Fermentation is an ancient process, preceding human history. It also occurs in the cells of our bodies. It is the transformative action of microorganisms (bacteria or yeasts) as well as the enzymes they produce. People have long studied and played with the technique which is both a science and an art. Ferments, like the condiments below, are a collaboration with microbes; we manipulate the environmental conditions to select the bacteria we want to thrive, then sit back while they do all the work. We add the flavours and the finishing touches to make unique eatables. A culinary symbiosis of bacteria and man!
It is estimated that a third of our cuisine globally is fermented; yoghurts, cheese, tofu, bread, vinegar, alcohol and so on, although of course many items today are now highly processed, made as quickly as possible and pasteurised to kill off any bacteria. The word ‘ketchup’ comes from an old Indonesian word ‘Ketjap’ which is a fermented sauce and until only a couple of hundred years ago all breads would have been made from a sourdough starter culture, using beneficial bacteria. Through time people have fermented for many reasons; to produce alcohol, for preservation, for the flavours; in a time of environmental awareness and concern some people choose to ferment to reduce their reliance on refrigeration.
The bacteria that we want to encourage into our products in order to access their health benefits are lactic acid bacteria, also known as or lactobacilli or LAB. The term lacto-fermentation is also used to describe the work they do. These bacteria are found on all plants but in relatively low numbers due to other types of bacteria dominating in the natural environment.
As the LAB transform their ingredients they produce nutritional benefits. Phytate bonds are broken away making the minerals more accessible, proteins are taken apart into peptides and amino acids, reducing their allergenic potential. It is as though the ingredients were predigested for us! B vitamins can be increased (B1, B2 and B3 in particular) and anti nutrients or toxins such as nitrates and also oxalates, related to kidney stones, are removed.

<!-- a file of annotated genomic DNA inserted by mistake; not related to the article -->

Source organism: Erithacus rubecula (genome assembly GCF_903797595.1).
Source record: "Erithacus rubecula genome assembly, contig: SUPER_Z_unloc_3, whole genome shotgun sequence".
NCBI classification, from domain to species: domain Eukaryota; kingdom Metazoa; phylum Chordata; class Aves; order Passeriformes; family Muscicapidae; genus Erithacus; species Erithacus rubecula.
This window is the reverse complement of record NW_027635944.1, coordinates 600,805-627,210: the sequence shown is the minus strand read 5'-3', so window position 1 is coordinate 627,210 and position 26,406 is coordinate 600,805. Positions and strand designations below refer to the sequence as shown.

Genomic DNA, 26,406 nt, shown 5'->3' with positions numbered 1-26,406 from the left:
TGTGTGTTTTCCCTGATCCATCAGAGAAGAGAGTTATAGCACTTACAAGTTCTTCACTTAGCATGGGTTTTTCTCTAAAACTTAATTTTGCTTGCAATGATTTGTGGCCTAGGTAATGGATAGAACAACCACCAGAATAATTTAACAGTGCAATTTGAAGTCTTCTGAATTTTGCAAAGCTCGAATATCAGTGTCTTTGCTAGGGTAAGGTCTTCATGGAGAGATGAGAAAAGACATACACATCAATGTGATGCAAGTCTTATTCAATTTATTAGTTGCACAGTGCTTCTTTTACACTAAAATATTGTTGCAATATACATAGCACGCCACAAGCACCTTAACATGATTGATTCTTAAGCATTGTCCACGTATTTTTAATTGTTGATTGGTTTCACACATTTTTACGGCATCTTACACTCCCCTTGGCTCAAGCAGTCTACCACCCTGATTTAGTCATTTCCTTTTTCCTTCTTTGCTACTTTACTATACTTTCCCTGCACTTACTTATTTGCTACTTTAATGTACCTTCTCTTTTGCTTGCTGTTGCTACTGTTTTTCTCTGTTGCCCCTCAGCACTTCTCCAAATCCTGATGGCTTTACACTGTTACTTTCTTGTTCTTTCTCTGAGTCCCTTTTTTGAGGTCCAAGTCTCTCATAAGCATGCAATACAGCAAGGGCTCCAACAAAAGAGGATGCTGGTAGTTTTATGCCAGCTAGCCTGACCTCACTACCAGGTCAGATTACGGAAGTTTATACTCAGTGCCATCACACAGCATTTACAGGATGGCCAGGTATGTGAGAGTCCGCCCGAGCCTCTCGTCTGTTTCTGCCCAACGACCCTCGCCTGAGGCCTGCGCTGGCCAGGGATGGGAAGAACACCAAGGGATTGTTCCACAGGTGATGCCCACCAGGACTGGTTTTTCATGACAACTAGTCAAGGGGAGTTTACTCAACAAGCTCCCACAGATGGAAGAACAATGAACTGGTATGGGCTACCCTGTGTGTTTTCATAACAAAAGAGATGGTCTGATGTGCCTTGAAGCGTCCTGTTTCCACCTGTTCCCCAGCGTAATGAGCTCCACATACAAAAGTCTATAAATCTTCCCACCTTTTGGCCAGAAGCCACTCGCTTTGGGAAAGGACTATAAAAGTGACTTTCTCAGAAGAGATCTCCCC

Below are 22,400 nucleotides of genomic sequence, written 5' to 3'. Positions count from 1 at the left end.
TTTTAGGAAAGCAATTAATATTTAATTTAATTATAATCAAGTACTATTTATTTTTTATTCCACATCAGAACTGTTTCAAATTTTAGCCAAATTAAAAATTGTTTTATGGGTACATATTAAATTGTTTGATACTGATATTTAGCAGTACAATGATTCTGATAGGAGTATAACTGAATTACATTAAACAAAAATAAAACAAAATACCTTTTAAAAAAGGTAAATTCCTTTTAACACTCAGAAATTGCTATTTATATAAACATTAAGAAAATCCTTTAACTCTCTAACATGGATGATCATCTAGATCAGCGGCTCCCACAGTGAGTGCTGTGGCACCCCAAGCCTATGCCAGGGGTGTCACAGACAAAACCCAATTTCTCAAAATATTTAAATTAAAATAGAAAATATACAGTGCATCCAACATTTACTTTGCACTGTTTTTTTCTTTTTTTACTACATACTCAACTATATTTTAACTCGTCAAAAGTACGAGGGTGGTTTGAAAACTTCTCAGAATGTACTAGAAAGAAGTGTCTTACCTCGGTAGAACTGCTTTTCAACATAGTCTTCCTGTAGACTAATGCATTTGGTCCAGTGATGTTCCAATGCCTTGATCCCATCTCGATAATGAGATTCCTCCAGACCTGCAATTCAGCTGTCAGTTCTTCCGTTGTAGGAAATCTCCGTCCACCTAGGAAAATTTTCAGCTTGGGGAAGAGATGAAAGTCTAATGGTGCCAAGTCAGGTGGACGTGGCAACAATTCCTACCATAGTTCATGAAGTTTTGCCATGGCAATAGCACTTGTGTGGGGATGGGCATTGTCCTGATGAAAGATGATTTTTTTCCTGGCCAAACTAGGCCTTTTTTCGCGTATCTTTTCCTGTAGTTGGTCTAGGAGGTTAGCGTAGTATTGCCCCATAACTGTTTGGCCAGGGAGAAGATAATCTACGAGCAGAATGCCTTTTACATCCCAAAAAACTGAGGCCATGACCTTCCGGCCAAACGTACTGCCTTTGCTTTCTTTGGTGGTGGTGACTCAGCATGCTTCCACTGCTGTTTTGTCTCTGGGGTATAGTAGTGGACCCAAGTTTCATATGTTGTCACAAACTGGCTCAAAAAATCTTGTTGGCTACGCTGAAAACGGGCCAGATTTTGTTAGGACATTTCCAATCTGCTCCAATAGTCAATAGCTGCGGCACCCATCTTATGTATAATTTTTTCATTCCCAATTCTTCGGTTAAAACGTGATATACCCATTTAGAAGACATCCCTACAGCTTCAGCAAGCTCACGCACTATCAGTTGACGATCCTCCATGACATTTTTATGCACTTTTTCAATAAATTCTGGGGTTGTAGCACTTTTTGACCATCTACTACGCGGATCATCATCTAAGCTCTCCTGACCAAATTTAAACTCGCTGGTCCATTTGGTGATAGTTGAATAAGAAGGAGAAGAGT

As long as the finished product is not cooked or pasteurised then the LAB will still be intact and can be taken into our digestive systems. Unfortunately this rules out most fermented products available in supermarkets and even health food shops. This is why there is such a great need for us to ferment at home and the reason why there is a lacto-fermentation revival happening.
The microbial ecology of the gut is an area of vast amounts of current interest and research for science and medicine. Probiotics are being investigated for their healing capabilities in digestive and immunity disorders. Larger trials continuing on from the successful Swansea Baby Study may well see probiotic supplements being given to newborns for six months on the NHS because of the 57% reduction in atopic eczema found in the preliminary study after 2 years. Dr Campbell-McBride’s work looks at a connection between the gut and psychological issues.
Lacto-fermented foods are not going to contain the same amounts of beneficial bacteria that a probiotic supplement will do, there is a big difference between the two. However homemade ferments are part of a bigger picture of health and wellbeing. Sandor Katz particularly emphasises using wild foods in your recipes for the genetic variety and diversity they contain and are able to enrich your gut flora with. Fermented foods are special, deeply nourishing foods.